All American Part IX of a novel in many parts
by Roger Vaughan Previously: The year is 1998. Andy Thomas made an ill-advised tactical call during a race in 50foot sailboats that nearly caused a dangerous collision. His father, Mitchell (at the helm), was livid. Later, at the awards dinner, a drunken Andy delivered a public challenge that made it virtually impossible for Mitchell Thomas, a well-known Corinthian sailor, not to mount a Volvo Round the World Race challenge. Mitchell is CEO of Moss Optical, a company inherited by his wife, Deedee Moss. Thomas was thoroughly outraged by his son’s gaffe. At a board meeting of Moss Optical held in the company’s planetarium-board room, a proposal for the company to sponsor the first American boat in the Volvo Race was presented, and accepted, much to Deedee’s delight. Colorful two-time America’s Cup winner Jan Sargent held one of his high-intensity press conferences to announce he had been asked by Mitchell Thomas to skipper the Moss boat, All American. In his of-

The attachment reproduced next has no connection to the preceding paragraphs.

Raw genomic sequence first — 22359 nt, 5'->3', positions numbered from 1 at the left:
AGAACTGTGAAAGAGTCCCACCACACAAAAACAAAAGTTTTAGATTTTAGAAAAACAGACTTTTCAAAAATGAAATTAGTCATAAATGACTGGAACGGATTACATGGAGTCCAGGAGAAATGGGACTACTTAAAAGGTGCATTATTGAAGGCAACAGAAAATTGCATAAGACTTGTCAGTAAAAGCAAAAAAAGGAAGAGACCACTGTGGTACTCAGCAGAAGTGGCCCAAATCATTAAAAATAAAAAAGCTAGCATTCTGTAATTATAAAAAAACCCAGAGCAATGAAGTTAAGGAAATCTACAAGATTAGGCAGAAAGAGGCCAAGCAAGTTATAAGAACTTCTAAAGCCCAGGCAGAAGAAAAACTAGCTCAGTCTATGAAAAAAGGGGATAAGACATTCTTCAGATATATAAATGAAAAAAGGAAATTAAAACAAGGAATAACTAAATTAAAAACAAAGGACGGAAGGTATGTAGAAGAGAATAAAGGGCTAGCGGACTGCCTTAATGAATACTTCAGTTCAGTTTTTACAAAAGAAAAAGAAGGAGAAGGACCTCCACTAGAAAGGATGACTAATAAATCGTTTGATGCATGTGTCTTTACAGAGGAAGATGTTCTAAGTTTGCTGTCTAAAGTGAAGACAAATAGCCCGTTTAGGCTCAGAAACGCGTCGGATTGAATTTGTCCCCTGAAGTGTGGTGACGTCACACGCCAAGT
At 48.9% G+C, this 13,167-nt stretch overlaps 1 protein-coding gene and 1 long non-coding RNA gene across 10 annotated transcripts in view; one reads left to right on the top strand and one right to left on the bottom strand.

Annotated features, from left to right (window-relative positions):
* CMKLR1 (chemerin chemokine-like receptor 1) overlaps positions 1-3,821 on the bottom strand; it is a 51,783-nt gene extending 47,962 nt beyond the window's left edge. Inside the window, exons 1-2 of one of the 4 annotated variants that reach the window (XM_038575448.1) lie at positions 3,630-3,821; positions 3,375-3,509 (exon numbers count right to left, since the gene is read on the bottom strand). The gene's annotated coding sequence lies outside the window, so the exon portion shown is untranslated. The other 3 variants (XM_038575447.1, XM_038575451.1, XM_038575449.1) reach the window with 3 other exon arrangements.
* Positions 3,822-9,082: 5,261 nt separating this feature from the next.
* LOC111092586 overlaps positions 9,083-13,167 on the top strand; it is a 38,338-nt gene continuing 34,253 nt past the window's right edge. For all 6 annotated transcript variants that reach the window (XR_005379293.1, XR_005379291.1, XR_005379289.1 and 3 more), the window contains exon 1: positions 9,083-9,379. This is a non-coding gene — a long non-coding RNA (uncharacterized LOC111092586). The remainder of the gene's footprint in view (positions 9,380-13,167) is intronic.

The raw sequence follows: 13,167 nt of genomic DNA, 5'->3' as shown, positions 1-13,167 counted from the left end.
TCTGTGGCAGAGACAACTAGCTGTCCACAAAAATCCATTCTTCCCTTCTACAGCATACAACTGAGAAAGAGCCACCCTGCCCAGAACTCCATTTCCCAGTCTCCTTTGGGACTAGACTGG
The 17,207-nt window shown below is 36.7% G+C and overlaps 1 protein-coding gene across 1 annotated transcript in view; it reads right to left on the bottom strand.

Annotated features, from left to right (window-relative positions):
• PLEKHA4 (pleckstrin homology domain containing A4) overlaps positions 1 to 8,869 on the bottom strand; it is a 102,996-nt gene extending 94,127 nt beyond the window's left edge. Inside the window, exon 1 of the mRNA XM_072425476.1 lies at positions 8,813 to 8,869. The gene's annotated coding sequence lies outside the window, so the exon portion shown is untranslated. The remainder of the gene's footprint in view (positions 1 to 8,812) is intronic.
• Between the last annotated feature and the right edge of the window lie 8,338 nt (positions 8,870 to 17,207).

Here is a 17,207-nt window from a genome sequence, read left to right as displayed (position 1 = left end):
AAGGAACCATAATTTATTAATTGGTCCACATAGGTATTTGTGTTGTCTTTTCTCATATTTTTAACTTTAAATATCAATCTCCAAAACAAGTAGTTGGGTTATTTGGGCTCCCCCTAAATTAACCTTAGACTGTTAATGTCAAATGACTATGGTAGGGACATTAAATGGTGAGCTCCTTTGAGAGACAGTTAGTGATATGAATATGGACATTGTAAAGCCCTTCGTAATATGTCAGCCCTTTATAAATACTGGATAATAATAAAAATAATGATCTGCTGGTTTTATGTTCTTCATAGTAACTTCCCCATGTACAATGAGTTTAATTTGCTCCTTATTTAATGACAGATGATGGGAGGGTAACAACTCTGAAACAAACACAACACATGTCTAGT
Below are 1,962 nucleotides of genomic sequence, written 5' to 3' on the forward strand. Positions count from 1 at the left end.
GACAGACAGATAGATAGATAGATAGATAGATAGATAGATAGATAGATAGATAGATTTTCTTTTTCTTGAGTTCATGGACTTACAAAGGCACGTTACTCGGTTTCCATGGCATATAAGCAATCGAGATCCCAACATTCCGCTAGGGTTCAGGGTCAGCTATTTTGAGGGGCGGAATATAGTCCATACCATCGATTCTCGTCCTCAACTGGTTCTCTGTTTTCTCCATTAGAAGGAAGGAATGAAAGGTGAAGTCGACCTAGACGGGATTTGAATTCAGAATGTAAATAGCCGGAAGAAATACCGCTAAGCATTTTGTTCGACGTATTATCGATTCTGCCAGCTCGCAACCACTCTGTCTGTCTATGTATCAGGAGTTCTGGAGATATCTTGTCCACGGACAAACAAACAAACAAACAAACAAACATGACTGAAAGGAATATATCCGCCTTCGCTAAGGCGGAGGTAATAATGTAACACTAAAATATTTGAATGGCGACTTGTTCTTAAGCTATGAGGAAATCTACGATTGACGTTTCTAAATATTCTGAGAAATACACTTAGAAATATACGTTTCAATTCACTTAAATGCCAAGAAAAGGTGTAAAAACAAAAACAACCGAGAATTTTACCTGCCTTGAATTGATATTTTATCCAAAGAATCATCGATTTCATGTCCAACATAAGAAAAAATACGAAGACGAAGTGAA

fice at Moss, Andy is distraught, having learned his father has made him part of All American’s crew. He agonizes over this to his friend Jeff Linn, a Moss opticist. Linn jokingly suggests Andy shoot himself in the foot. Gloria, Andy’s secretary, buzzes to tell him his father wants to see him. After an unpleasant meeting with his father, who is adamant about Andy going on the Volvo Race, he drives to see his mother, Deedee, on the Long Island estate, hoping she will intervene. Andy has a very pleasant sail with his mother ~ her favorite thing to do ~ but is distraught to find her conviction about him going on the Volvo Race is set in concrete. When pressed, Ossie, the old Norwegian who has run the family’s boathouse for 40 years, says his mother has a very good reason for insisting he go on the race. Andy spends two weeks with the crew doing an Outward Bound course for training and bonding. He is subjected to hazing from this fraternity of professional sailors, and he hits back.
Tidewater Times June 2020